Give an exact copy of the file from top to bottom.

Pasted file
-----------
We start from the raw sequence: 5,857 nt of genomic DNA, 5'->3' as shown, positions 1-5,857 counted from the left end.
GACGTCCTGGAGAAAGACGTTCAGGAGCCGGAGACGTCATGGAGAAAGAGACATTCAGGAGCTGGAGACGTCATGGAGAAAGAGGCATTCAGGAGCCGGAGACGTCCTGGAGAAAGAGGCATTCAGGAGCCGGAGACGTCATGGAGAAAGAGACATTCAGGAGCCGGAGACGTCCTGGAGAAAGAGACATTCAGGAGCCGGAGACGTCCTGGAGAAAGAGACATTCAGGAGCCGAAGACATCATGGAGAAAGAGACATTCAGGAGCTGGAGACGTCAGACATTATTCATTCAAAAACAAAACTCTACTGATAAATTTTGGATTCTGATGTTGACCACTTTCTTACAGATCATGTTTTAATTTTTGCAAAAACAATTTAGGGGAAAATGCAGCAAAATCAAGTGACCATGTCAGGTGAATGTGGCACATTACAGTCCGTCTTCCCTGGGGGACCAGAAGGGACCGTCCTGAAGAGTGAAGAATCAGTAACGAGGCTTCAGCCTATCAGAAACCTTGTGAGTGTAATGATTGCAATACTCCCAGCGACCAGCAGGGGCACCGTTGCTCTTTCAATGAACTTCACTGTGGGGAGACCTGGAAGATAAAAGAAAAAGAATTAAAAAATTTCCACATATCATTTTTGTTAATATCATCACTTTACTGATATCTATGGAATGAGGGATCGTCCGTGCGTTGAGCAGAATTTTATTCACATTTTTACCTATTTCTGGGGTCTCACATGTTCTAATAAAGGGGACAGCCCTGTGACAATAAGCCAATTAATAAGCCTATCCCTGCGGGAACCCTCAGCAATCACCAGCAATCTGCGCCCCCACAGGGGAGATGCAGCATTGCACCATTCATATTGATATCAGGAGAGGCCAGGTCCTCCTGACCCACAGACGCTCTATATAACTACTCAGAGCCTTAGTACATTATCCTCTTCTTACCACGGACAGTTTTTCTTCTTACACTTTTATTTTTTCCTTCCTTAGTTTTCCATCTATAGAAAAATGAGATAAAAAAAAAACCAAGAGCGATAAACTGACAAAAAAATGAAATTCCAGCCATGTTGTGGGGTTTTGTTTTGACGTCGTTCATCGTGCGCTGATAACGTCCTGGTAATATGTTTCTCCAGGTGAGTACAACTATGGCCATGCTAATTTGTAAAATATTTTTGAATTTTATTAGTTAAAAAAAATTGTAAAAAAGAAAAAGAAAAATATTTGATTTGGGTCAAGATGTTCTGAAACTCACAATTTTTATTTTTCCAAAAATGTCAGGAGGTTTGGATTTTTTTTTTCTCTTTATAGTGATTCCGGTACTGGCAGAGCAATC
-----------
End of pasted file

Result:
We start from the raw sequence: 5,857 nt of genomic DNA, 5'->3' as shown, positions 1-5,857 counted from the left end.
GACGTCCTGGAGAAAGACGTTCAGGAGCCGGAGACGTCATGGAGAAAGAGACATTCAGGAGCTGGAGACGTCATGGAGAAAGAGGCATTCAGGAGCCGGAGACGTCCTGGAGAAAGAGGCATTCAGGAGCCGGAGACGTCATGGAGAAAGAGACATTCAGGAGCCGGAGACGTCCTGGAGAAAGAGACATTCAGGAGCCGGAGACGTCCTGGAGAAAGAGACATTCAGGAGCCGAAGACATCATGGAGAAAGAGACATTCAGGAGCTGGAGACGTCAGACATTATTCATTCAAAAACAAAACTCTACTGATAAATTTTGGATTCTGATGTTGACCACTTTCTTACAGATCATGTTTTAATTTTTGCAAAAACAATTTAGGGGAAAATGCAGCAAAATCAAGTGACCATGTCAGGTGAATGTGGCACATTACAGTCCGTCTTCCCTGGGGGACCAGAAGGGACCGTCCTGAAGAGTGAAGAATCAGTAACGAGGCTTCAGCCTATCAGAAACCTTGTGAGTGTAATGATTGCAATACTCCCAGCGACCAGCAGGGGCACCGTTGCTCTTTCAATGAACTTCACTGTGGGGAGACCTGGAAGATAAAAGAAAAAGAATTAAAAAATTTCCACATATCATTTTTGTTAATATCATCACTTTACTGATATCTATGGAATGAGGGATCGTCCGTGCGTTGAGCAGAATTTTATTCACATTTTTACCTATTTCTGGGGTCTCACATGTTCTAATAAAGGGGACAGCCCTGTGACAATAAGCCAATTAATAAGCCTATCCCTGCGGGAACCCTCAGCAATCACCAGCAATCTGCGCCCCCACAGGGGAGATGCAGCATTGCACCATTCATATTGATATCAGGAGAGGCCAGGTCCTCCTGACCCACAGACGCTCTATATAACTACTCAGAGCCTTAGTACATTATCCTCTTCTTACCACGGACAGTTTTTCTTCTTACACTTTTATTTTTTCCTTCCTTAGTTTTCCATCTATAGAAAAATGAGATAAAAAAAAAACCAAGAGCGATAAACTGACAAAAAAATGAAATTCCAGCCATGTTGTGGGGTTTTGTTTTGACGTCGTTCATCGTGCGCTGATAACGTCCTGGTAATATGTTTCTCCAGGTGAGTACAACTATGGCCATGCTAATTTGTAAAATATTTTTGAATTTTATTAGTTAAAAAAAATTGTAAAAAAGAAAAAGAAAAATATTTGATTTGGGTCAAGATGTTCTGAAACTCACAATTTTTATTTTTCCAAAAATGTCAGGAGGTTTGGATTTTTTTTTTCTCTTTATAGTGATTCCGGTACTGGCAGAGCAATC